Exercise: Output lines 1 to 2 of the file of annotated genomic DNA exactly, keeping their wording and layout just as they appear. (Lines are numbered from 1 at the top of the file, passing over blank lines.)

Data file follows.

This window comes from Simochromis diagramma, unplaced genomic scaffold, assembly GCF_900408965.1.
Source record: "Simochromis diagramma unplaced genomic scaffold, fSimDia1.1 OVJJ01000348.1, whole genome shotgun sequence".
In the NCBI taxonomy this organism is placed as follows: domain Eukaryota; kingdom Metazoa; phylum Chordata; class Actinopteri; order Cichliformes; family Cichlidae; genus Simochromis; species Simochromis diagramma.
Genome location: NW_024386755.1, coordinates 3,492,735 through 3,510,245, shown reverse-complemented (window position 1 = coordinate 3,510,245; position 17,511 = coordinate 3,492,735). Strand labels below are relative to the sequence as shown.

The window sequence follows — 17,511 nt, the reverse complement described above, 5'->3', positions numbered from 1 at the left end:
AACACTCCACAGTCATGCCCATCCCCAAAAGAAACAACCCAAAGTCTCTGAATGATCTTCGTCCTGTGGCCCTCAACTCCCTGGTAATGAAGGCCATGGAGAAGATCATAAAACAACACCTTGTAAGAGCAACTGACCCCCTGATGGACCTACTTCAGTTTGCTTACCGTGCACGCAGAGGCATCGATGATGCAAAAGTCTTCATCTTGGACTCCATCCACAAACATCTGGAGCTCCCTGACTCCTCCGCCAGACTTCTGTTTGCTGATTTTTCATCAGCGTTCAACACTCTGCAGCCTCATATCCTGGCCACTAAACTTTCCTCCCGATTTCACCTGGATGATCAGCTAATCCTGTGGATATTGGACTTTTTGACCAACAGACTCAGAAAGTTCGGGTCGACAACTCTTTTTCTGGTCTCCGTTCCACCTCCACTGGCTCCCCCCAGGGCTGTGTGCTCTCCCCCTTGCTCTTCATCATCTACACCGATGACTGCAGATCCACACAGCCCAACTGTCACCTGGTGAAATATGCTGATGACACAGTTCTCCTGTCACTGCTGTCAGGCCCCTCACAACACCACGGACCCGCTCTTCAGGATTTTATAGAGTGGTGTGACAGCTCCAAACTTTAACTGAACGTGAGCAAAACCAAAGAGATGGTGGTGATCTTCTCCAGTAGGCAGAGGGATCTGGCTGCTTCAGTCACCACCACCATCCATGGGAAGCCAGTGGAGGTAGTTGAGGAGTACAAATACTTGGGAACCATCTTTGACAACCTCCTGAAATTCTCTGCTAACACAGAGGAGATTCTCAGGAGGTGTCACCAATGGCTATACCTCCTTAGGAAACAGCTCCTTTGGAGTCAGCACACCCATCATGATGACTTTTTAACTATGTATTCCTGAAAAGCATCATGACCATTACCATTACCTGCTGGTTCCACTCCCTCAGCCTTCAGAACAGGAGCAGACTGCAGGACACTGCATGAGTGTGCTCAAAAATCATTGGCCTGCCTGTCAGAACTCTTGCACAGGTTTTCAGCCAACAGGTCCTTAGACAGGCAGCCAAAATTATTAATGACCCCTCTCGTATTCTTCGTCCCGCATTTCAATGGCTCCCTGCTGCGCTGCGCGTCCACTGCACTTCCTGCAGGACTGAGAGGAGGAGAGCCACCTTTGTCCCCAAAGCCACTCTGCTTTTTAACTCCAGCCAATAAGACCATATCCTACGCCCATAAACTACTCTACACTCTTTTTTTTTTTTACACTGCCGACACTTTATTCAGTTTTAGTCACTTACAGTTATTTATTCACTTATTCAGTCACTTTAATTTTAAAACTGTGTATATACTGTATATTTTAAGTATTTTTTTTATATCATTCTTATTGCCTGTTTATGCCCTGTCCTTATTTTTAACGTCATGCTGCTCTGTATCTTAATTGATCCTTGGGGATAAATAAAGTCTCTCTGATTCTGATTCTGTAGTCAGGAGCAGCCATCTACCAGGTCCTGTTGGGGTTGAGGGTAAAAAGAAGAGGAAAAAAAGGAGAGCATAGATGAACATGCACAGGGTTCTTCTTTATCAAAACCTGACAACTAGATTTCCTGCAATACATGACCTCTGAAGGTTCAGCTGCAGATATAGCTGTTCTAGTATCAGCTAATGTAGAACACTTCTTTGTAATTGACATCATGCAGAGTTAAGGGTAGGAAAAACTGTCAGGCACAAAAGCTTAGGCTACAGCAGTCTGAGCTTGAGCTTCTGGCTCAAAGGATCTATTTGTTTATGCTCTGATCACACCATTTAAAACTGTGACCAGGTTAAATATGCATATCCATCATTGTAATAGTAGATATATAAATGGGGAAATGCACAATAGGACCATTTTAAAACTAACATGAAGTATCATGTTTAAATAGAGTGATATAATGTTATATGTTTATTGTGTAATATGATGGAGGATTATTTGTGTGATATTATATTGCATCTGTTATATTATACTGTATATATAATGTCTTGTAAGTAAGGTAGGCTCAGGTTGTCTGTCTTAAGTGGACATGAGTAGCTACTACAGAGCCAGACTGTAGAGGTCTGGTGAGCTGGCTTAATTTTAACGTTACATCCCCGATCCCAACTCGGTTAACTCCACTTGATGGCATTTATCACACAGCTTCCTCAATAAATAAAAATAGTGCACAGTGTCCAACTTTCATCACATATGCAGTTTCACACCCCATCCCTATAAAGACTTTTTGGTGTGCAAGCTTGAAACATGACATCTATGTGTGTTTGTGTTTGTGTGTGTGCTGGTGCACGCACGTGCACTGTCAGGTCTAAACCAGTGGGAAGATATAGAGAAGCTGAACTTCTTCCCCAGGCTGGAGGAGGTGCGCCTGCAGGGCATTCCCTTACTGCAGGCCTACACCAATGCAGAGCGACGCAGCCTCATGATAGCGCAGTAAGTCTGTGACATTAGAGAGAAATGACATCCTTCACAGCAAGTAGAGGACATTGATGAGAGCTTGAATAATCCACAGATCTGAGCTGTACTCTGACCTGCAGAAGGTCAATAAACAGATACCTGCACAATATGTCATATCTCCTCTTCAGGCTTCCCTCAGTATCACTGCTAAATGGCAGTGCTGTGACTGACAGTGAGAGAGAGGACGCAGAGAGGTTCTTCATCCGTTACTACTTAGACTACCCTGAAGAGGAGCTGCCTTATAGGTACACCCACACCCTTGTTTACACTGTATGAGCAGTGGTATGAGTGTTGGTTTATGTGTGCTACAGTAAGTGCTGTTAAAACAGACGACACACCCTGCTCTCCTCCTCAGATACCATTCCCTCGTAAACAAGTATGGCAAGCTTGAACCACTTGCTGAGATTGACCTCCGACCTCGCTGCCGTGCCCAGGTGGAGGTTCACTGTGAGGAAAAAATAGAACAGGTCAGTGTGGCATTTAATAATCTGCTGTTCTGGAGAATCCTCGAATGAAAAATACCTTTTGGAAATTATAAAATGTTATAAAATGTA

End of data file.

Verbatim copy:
This window comes from Simochromis diagramma, unplaced genomic scaffold, assembly GCF_900408965.1.
Source record: "Simochromis diagramma unplaced genomic scaffold, fSimDia1.1 OVJJ01000348.1, whole genome shotgun sequence".